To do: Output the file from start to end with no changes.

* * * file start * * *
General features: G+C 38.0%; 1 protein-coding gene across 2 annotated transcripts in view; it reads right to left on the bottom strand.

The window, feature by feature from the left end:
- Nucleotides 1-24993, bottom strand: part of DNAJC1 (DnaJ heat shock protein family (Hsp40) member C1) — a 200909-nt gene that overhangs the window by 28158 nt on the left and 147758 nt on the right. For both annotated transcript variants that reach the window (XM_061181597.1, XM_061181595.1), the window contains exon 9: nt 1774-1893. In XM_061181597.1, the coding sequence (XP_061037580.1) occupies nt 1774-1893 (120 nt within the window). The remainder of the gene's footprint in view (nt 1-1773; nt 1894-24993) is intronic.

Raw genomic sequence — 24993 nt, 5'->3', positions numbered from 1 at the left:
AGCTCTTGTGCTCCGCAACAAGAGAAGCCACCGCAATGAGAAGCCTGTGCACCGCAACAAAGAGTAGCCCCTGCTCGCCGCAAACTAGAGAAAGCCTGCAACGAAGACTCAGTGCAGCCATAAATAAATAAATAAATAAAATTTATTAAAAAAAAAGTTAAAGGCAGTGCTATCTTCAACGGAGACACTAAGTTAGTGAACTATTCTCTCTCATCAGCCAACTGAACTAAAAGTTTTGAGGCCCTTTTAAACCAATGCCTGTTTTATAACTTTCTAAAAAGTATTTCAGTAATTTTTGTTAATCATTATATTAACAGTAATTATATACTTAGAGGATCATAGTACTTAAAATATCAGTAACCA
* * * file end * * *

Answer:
General features: G+C 38.0%; 1 protein-coding gene across 2 annotated transcripts in view; it reads right to left on the bottom strand.

The window, feature by feature from the left end:
- Nucleotides 1-24993, bottom strand: part of DNAJC1 (DnaJ heat shock protein family (Hsp40) member C1) — a 200909-nt gene that overhangs the window by 28158 nt on the left and 147758 nt on the right. For both annotated transcript variants that reach the window (XM_061181597.1, XM_061181595.1), the window contains exon 9: nt 1774-1893. In XM_061181597.1, the coding sequence (XP_061037580.1) occupies nt 1774-1893 (120 nt within the window). The remainder of the gene's footprint in view (nt 1-1773; nt 1894-24993) is intronic.

Raw genomic sequence — 24993 nt, 5'->3', positions numbered from 1 at the left:
AGCTCTTGTGCTCCGCAACAAGAGAAGCCACCGCAATGAGAAGCCTGTGCACCGCAACAAAGAGTAGCCCCTGCTCGCCGCAAACTAGAGAAAGCCTGCAACGAAGACTCAGTGCAGCCATAAATAAATAAATAAATAAAATTTATTAAAAAAAAAGTTAAAGGCAGTGCTATCTTCAACGGAGACACTAAGTTAGTGAACTATTCTCTCTCATCAGCCAACTGAACTAAAAGTTTTGAGGCCCTTTTAAACCAATGCCTGTTTTATAACTTTCTAAAAAGTATTTCAGTAATTTTTGTTAATCATTATATTAACAGTAATTATATACTTAGAGGATCATAGTACTTAAAATATCAGTAACCA